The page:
Next you need to learn and practice drawing a weapon from your holster.

    Why would you need to learn the holstering tech. first you ask? Well as pointed out earlier, you could seriously injure yourself or someone near by.

    Shirts, concealed clothing, and holster retention devices can and will get caught inside the holster during the phase of putting that hot baby back where it belongs. Practice your problems with an unloaded gun. Try sticking your shirt out and or other items that could ,can get caught.

    NEVER pull the clothing from a holster with a loaded gun in it. The material can catch the trigger. Same for the retention device like straps. Always remove the firearm first and then clear the holster.

    Another problem we see on the range is folks covering (pointing a loaded gun at) their weak hand say while they are trying to hold the straps out of the way. IF your holster has straps practice placing the firearm into the holster using the muzzle to clear them.

    Pointing a loaded firearm toward your abdomen is a no-no too.

    That, an plenty more thing to think about just holstering....
    The draw and holstering takes plenty of slow time training so don't rush, it is the most important I think.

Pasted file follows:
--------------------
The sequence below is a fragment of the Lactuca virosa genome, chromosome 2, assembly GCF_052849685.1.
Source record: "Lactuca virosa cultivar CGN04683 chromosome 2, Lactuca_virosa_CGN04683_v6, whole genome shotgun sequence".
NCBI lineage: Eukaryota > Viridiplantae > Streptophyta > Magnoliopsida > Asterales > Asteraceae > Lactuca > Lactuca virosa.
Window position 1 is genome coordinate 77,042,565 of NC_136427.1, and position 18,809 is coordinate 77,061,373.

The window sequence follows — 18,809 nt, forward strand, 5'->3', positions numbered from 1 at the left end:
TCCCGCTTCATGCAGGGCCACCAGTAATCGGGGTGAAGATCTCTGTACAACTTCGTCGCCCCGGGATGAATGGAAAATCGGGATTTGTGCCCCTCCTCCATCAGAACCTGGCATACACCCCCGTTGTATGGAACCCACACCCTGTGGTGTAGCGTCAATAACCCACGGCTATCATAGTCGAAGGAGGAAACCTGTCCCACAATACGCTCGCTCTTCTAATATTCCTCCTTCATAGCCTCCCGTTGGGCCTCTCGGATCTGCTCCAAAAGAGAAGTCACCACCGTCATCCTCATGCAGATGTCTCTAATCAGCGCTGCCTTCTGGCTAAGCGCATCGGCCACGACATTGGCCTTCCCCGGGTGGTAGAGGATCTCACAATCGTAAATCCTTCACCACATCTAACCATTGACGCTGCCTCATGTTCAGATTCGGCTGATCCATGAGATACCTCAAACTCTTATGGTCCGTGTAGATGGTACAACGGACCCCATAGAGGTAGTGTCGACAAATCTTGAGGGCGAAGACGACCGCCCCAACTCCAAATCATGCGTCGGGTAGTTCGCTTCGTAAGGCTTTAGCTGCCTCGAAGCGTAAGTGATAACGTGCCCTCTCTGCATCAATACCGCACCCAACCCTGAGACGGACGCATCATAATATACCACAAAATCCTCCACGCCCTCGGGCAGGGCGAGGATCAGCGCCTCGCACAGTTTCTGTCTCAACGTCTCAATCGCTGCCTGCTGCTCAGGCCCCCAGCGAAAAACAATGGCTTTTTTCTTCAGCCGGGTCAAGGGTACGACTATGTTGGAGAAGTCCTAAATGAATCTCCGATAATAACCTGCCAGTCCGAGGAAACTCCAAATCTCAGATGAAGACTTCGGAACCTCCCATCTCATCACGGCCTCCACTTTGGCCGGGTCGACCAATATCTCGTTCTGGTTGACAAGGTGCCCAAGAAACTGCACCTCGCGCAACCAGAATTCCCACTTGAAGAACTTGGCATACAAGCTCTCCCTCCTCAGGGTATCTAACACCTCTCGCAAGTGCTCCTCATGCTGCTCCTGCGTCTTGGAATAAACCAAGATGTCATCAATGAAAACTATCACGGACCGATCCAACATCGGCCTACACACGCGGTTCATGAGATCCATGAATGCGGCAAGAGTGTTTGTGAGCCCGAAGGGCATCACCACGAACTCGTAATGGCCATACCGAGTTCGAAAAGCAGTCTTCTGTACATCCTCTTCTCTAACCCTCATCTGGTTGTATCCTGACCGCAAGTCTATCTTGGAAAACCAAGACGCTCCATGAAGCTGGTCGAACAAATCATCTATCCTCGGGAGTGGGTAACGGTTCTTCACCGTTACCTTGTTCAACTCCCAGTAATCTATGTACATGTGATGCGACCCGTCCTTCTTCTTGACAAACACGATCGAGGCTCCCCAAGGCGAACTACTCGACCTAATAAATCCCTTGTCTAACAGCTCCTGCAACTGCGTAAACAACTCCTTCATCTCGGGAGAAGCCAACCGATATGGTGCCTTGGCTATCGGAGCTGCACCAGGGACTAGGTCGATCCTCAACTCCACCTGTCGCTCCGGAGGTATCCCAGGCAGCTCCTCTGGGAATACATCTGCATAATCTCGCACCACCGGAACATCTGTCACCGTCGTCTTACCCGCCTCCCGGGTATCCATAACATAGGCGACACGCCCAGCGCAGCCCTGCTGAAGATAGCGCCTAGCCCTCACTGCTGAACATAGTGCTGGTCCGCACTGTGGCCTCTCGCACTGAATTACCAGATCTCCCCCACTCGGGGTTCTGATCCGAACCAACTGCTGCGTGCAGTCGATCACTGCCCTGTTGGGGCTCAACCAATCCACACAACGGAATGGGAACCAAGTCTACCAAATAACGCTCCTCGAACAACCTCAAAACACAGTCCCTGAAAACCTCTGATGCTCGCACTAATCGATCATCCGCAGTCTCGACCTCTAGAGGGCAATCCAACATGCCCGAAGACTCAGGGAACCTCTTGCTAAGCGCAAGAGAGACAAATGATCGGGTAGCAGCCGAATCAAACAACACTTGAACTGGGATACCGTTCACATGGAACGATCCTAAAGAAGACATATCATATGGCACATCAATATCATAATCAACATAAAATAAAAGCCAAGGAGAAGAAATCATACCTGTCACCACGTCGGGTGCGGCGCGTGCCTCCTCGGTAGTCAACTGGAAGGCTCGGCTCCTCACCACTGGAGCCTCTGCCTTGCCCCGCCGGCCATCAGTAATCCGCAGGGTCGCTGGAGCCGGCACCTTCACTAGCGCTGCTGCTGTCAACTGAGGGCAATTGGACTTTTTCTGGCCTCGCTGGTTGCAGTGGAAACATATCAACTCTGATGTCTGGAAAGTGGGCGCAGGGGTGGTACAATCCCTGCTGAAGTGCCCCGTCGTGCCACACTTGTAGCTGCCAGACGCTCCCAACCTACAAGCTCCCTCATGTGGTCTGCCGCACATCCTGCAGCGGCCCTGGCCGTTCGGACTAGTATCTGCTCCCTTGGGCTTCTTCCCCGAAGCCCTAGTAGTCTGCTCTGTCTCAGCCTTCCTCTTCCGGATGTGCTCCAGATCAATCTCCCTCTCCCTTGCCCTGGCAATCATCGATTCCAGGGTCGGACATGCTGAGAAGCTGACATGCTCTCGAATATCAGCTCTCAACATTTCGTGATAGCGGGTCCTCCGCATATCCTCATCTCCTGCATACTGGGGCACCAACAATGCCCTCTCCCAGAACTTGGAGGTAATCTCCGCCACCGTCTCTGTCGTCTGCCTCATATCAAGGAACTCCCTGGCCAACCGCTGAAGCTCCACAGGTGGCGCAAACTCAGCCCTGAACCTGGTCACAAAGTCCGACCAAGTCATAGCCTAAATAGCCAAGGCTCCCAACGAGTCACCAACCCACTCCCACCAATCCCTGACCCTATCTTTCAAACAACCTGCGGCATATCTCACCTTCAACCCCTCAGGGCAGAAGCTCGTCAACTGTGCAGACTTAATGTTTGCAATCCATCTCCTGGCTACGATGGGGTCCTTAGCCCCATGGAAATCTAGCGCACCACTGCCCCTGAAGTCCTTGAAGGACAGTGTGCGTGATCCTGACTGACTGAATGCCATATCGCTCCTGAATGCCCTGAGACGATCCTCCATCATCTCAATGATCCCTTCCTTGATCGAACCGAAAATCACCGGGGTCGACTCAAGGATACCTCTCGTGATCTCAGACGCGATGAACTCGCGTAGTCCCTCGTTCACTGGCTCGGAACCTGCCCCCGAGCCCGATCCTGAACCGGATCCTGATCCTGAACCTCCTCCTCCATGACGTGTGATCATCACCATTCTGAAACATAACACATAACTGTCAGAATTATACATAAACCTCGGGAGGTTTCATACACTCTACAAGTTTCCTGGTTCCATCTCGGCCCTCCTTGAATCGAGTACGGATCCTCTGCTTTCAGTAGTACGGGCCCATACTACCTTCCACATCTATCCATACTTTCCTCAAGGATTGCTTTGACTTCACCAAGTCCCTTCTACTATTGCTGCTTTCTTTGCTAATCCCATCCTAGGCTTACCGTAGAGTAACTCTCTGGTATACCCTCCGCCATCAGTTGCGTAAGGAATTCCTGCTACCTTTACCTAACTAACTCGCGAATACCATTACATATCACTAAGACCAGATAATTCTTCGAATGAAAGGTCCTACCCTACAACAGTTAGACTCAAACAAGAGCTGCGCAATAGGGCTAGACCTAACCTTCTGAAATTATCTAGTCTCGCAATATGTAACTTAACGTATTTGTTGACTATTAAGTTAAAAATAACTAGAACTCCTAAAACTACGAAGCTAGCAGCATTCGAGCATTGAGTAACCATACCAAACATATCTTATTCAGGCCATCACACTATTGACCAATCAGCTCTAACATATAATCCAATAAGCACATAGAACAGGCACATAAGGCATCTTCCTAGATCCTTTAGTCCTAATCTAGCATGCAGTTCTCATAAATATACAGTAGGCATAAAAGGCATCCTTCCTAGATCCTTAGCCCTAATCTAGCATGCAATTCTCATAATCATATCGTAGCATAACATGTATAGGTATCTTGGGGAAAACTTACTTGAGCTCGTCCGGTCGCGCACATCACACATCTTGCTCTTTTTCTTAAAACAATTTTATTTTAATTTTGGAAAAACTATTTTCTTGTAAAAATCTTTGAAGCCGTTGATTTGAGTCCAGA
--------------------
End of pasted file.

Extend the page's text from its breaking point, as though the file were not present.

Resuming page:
Have fun and shoot safe!
    Certified Glock Armorer

  12. #12
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    very good point, especially to new CCW'ers

    with everything related to carrying....practice, practice, practice
    I've carried a Glock 30 for 4 years now and it has yet to fire off on its own, no matter which holster I've used (carried HK previous to that but I'm pretty sure it wasn't the manual safety that kept it from firing on its own also)
    also, I carry a Glock 17 on duty and in fights/banging around on the ground it hasn't fired off on its own either
    I say carry chambered all the time that way you know when the SHTF you can draw with one hand if need be and begin taking care of business
    LEO/CHL